Sydney Speaks! Reality check's Harry Sydney offers his analysis of Green Bay's offense, defense and special teams after the Packers' loss to the Chicago Bears.

Sunday night football and the world was watching as the Green Bay Packers faced the Chicago Bears. Both organizations seemed to be going in the opposite directions, and what happened? The world witnessed a team that wants to be on top of the division, not handle the pressure of getting on top. The Packers hopefully realized when you have a team on the ropes and they have one foot in the grave and another on a banana peel you take them out. You don't let them come back and bite you in the butt. The Packers lacked killer instinct and when they came face to face with their destiny they couldn't handle it. As always I will explain!!!!!

I liked the way they came out trying to establish the run, and boy did they ever. They had more success running the first quarter than they had at any time this season. DeShawn Wynn showed that he can run between the tackles and is a north-south runner with just enough wiggle to make people miss. The problem is I don't know if the coaches can count on him yet because, as an observer, I don't. I was wondering where he disappeared to then I saw him on the exercise bike and they reported he had cramps and needed an IV. I thought to myself that he doesn't know how to seize the moment. Then I realized that neither did a lot of his teammates because during the whole game the offense was letting the Bears hang around and that included the coaches as well.

Not many teams win the game when they lose the turnover battle, and that was the contributing factor in the loss. Think about not only the points it cost the Packers but because the Packers didn't score it allowed the Bears to stick with their game plan and that was not to put Griese in bad situations and just run the ball.

At the beginning of the season it was supposed to be about the defense but because of Brett's success it has been about the offense. While the offense has been winning games, against the Bears, they lost it, especially when they were out of rhythm. I know it sounds crazy, but I think the success they had early in the running game hurt Mike McCarthy's play-calling ability as the game progressed, especially after Brett threw that interception because at that moment he didn't seem to trust anything they were doing on offense, therefore, he seemed to call a very conservative game and the offense lost all momentum.

I think he was shocked when the old Brett made a guest appearance and it took him a while to regroup, which unfortunately you can't blink when you are playing against a team whose back is against the wall and I'm willing to bet the Bears sensed that the Packers started to have doubt in themselves and that's when things changed.

On this side of the ball there were some good efforts individually. Except for the crucial interception Brett had a very respectable game 40/29 for 322 yards isn't anything to sneeze at, but the interception is what defined that night. Just like as good as James Jones has been playing the two fumbles tell the story.

It was nice to see Vernand Morency make a contribution because when it is all said and done he is their best running back, especially in the single-back sets. At the beginning of the season we talked about this season being about the defense and the keys to victory being the offense not hurting the team. Against the Bears, the offense put the defense in way to many holes!!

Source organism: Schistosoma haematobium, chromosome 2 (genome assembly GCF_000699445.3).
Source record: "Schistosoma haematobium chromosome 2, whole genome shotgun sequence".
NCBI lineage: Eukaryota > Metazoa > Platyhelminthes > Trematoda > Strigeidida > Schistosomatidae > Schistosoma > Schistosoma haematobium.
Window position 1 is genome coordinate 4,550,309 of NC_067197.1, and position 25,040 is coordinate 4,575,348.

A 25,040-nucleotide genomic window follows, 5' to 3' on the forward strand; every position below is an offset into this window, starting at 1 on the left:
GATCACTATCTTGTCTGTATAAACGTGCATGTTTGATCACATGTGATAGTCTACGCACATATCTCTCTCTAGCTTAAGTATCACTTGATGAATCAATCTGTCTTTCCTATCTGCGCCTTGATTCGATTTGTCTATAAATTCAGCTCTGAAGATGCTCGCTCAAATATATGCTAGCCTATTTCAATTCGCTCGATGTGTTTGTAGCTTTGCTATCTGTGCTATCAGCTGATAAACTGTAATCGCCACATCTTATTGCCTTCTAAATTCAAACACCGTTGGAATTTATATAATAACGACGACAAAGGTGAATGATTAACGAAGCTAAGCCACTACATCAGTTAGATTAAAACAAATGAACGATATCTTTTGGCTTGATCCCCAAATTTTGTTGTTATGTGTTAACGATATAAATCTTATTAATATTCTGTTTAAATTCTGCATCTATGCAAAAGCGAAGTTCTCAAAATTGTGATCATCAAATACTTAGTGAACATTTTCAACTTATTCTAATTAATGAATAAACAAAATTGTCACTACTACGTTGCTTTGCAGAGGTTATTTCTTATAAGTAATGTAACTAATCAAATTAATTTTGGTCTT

This side of the ball played a very physical game and except for a few mental breakdowns held its own and battled in spite of the offense. I think the defensive line held the point of attack for the most part, especially considering how many mistakes they had to overcome. Al Harris and Charles Woodson can't afford to keep making stupid penalties. They are too good and they don't need to keep hurting the team, just like that penalty by Nick Barnett for grabbing the facemask was ridiculous. He has to be better than that.

As I see it there hasn't been many blown coverages which is a big improvement from last year, but it did happen at a crucial time allowing for Peterson to have a 30-yard reception.

The defensive line seems to have been playing better of late. I think Aaron Kampman, Ryan Pickett, Johnny Jolly and Kabeer are starting to get in stride but Cullen Jenkins hasn't really shown up yet. I thought that A.J. Hawk played better and showed that physical side that we have been waiting to see, but I think Brady Poppinga seems to be becoming a liability and seems to lose the ball just like on Benson's touchdown he ran right by Poppinga as he lost the ball.

Even though a loss is a loss I believe Atari Bigby is playing at a very high level. Even on the touchdown grab by Greg Olsen, Bigby had excellent coverage it was just an outstanding catch on his part.

The biggest problem I have with the defensive staff is that they have played way too conservatively, and they seem to not want to believe in their own players. Yet they trusted that the defense would hold up or only give up a field goal because they kept kicking short kickoffs, putting the defense in a bind. Talk about sending mixed messages.

How many times did Devin Hester touch the ball and not hurt the Packers? Talk about playing with fire.

This team is 4-1 still sitting in its own driver's seat. The Packers know they still haven't even come close to playing their best football on either side of the ball. It's not time to panic by any means, but it is time to take a real good look at what works and what doesn't and at whom the playmakers are and, as coaches, let them make plays. Because the other effect of the Bears loss is that now it's time for the Green Bay Packers to have a REALITY CHECK.

Harry Sydney is a former fullback and assistant coach for the Green Bay Packers. E-mail him at

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